By Paul F. Taccini
Invariably in business we are faced with the need to fill open staff positions. Employees are promoted, demoted, reassigned or choose to leave. When this occurs, there are a variety of options open to us. Like anything else, filling an open position is a process to be followed whether you are working with a Human Resources department of filling the position on your own.
Where to Start
One of the first things to be done is to review the departmental organization. Does it need to be improved? Next, check the current position description if one exists. Determine whether it accurately describes what the job should be, not what is currently being done. If a job description doesn’t exist, create one. In many companies, a position requisition would now be forwarded to Human Resources, detailing the key requirements for the position and might cover some unique, desirable attributes. Before meeting with any applicants, carefully prepare the criterion which will be used to compare candidates. You are now at one of the more critical points in recruiting. Are you looking for a trained performer or an athlete?
Things to Consider
There are many reasons why you may be inclined to hire a trained performer. These individuals can step in and begin to be productive faster. Their learning curve will be shorter as they only need to gain an understanding of the company and its practices. And, there are times when this is the only option. It may be the easiest and most expeditious solution, but in the long term it isn’t always the best.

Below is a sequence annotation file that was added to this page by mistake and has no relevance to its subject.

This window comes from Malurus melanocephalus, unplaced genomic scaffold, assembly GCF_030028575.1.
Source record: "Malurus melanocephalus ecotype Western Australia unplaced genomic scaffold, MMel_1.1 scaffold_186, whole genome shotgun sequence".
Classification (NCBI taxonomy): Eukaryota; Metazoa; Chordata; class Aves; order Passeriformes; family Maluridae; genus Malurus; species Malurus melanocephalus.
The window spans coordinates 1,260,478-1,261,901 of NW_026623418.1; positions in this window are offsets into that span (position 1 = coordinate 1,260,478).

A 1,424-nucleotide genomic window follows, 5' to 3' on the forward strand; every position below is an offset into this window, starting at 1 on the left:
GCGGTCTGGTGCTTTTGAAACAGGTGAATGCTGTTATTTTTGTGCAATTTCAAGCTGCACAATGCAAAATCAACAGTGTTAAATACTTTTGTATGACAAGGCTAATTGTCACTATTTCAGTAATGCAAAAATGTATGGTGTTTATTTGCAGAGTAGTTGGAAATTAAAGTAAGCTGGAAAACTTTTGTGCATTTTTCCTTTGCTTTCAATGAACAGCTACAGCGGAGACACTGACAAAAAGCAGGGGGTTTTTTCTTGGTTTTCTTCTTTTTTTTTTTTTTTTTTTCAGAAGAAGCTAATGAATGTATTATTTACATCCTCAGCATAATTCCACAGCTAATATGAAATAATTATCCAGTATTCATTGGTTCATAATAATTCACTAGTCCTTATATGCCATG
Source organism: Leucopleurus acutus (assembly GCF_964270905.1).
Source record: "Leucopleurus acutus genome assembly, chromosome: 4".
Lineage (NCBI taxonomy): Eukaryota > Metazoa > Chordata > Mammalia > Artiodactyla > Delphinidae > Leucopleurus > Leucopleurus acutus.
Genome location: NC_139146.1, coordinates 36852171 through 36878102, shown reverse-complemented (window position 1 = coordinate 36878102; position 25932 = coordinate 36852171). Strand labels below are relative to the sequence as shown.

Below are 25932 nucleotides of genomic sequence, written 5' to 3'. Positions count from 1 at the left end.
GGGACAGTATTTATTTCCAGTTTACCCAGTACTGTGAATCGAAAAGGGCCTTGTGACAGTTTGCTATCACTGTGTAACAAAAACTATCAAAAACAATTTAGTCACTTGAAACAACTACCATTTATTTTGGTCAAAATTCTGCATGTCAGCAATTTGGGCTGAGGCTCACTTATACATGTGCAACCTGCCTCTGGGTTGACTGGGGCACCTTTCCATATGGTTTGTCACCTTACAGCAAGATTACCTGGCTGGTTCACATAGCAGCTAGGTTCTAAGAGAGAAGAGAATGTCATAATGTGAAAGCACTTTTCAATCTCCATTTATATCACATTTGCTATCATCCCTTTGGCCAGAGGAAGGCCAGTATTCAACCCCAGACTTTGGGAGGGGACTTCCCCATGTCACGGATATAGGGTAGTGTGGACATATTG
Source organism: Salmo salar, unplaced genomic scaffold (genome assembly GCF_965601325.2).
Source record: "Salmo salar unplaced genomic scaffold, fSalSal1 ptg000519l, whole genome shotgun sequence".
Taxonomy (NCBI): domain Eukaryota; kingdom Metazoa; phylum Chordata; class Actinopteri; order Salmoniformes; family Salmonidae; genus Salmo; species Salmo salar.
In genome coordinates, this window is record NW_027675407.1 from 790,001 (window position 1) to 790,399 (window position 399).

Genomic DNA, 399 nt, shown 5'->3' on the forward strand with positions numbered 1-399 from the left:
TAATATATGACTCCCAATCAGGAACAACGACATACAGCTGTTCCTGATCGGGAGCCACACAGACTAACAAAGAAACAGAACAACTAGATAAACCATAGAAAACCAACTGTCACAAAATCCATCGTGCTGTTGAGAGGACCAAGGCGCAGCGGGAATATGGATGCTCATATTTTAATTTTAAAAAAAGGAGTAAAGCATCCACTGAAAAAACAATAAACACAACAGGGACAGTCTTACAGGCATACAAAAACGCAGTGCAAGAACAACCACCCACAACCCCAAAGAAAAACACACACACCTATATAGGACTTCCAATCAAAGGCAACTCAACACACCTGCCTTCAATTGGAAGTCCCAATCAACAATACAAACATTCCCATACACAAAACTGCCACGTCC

If you have the luxury of time and some flexibility, I suggest that you look for an athlete. These are individuals who have all the basic qualifications but might not have the specific experience you have outlined. Depending on the position level, they might even be relatively recent graduates. In this instance you are looking for potential, for someone who can grow far beyond this position. Be open to the possibilities.
In a Past Life
In a past life, I was responsible for assembling a product management group where none existed. To do this, I had to define the structure, the position descriptions, and find two individuals to fit the newly identified roles. One individual was already on board but filling a different role. The other position would be filled by an outside candidate. Human Resources presented several individuals who fit the requirements. It was fairly easy the choose a trained product manager, but I was presented with a unique opportunity. One of the resumes received was from a recent business school grad. He had an excellent background, scholastic record and some interesting attributes. We just couldn’t let this person get away. We rearranged the two product responsibilities into three groups. We hired this individual to manage the smallest group. After gaining comfort with his new assignment, he became the most creative and successful manager in the group. His career has been a series of successes.
Hiring the athlete carries more risk and isn’t for every situation but if the opportunity presents itself, consider hiring the athlete!